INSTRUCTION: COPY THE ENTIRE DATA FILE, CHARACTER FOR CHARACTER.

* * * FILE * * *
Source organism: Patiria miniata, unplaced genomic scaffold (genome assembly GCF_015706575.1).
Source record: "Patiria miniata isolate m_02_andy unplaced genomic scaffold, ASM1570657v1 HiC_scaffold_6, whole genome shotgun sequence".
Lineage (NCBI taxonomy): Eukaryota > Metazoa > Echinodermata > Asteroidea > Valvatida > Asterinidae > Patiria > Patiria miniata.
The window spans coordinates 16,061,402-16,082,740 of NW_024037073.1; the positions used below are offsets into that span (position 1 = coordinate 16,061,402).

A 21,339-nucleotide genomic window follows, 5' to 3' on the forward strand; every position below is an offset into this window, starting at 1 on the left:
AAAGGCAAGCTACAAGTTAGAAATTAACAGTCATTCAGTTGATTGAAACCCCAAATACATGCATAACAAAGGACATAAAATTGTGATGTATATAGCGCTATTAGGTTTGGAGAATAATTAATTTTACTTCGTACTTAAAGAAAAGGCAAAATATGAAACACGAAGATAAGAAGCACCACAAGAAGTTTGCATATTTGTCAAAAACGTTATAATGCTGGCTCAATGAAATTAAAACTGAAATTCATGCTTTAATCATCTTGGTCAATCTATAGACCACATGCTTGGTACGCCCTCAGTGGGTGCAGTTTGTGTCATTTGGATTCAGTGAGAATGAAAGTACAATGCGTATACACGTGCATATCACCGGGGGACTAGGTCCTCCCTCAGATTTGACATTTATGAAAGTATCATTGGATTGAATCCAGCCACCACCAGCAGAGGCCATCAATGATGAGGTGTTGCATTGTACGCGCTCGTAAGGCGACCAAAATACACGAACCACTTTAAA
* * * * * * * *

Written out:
Source organism: Patiria miniata, unplaced genomic scaffold (genome assembly GCF_015706575.1).
Source record: "Patiria miniata isolate m_02_andy unplaced genomic scaffold, ASM1570657v1 HiC_scaffold_6, whole genome shotgun sequence".
Lineage (NCBI taxonomy): Eukaryota > Metazoa > Echinodermata > Asteroidea > Valvatida > Asterinidae > Patiria > Patiria miniata.
The window spans coordinates 16,061,402-16,082,740 of NW_024037073.1; the positions used below are offsets into that span (position 1 = coordinate 16,061,402).

A 21,339-nucleotide genomic window follows, 5' to 3' on the forward strand; every position below is an offset into this window, starting at 1 on the left:
AAAGGCAAGCTACAAGTTAGAAATTAACAGTCATTCAGTTGATTGAAACCCCAAATACATGCATAACAAAGGACATAAAATTGTGATGTATATAGCGCTATTAGGTTTGGAGAATAATTAATTTTACTTCGTACTTAAAGAAAAGGCAAAATATGAAACACGAAGATAAGAAGCACCACAAGAAGTTTGCATATTTGTCAAAAACGTTATAATGCTGGCTCAATGAAATTAAAACTGAAATTCATGCTTTAATCATCTTGGTCAATCTATAGACCACATGCTTGGTACGCCCTCAGTGGGTGCAGTTTGTGTCATTTGGATTCAGTGAGAATGAAAGTACAATGCGTATACACGTGCATATCACCGGGGGACTAGGTCCTCCCTCAGATTTGACATTTATGAAAGTATCATTGGATTGAATCCAGCCACCACCAGCAGAGGCCATCAATGATGAGGTGTTGCATTGTACGCGCTCGTAAGGCGACCAAAATACACGAACCACTTTAAA